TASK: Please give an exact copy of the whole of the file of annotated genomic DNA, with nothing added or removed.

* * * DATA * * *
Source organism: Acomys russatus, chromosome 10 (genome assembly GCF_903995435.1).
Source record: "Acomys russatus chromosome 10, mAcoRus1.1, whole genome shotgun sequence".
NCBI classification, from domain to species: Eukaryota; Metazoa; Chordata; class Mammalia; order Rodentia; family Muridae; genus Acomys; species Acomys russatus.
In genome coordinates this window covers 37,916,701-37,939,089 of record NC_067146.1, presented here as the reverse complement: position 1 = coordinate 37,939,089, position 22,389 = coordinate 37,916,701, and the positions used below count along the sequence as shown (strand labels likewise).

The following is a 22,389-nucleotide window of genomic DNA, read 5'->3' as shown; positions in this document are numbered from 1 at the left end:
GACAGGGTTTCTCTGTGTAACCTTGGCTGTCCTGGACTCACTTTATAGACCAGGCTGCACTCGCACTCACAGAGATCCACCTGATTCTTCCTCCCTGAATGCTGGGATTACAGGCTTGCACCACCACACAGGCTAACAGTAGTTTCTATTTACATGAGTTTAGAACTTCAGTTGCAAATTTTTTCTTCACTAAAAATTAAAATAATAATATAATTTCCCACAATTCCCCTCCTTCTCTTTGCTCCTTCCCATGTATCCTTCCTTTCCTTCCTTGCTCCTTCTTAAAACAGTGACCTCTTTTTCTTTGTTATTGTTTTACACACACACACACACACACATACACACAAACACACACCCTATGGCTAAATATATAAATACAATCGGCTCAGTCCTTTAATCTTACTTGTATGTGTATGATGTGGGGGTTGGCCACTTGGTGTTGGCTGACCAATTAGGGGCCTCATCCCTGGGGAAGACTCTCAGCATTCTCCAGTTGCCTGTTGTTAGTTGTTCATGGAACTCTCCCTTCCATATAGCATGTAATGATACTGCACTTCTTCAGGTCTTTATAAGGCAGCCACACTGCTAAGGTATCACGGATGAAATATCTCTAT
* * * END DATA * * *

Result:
Source organism: Acomys russatus, chromosome 10 (genome assembly GCF_903995435.1).
Source record: "Acomys russatus chromosome 10, mAcoRus1.1, whole genome shotgun sequence".
NCBI classification, from domain to species: Eukaryota; Metazoa; Chordata; class Mammalia; order Rodentia; family Muridae; genus Acomys; species Acomys russatus.
In genome coordinates this window covers 37,916,701-37,939,089 of record NC_067146.1, presented here as the reverse complement: position 1 = coordinate 37,939,089, position 22,389 = coordinate 37,916,701, and the positions used below count along the sequence as shown (strand labels likewise).

The following is a 22,389-nucleotide window of genomic DNA, read 5'->3' as shown; positions in this document are numbered from 1 at the left end:
GACAGGGTTTCTCTGTGTAACCTTGGCTGTCCTGGACTCACTTTATAGACCAGGCTGCACTCGCACTCACAGAGATCCACCTGATTCTTCCTCCCTGAATGCTGGGATTACAGGCTTGCACCACCACACAGGCTAACAGTAGTTTCTATTTACATGAGTTTAGAACTTCAGTTGCAAATTTTTTCTTCACTAAAAATTAAAATAATAATATAATTTCCCACAATTCCCCTCCTTCTCTTTGCTCCTTCCCATGTATCCTTCCTTTCCTTCCTTGCTCCTTCTTAAAACAGTGACCTCTTTTTCTTTGTTATTGTTTTACACACACACACACACACACATACACACAAACACACACCCTATGGCTAAATATATAAATACAATCGGCTCAGTCCTTTAATCTTACTTGTATGTGTATGATGTGGGGGTTGGCCACTTGGTGTTGGCTGACCAATTAGGGGCCTCATCCCTGGGGAAGACTCTCAGCATTCTCCAGTTGCCTGTTGTTAGTTGTTCATGGAACTCTCCCTTCCATATAGCATGTAATGATACTGCACTTCTTCAGGTCTTTATAAGGCAGCCACACTGCTAAGGTATCACGGATGAAATATCTCTAT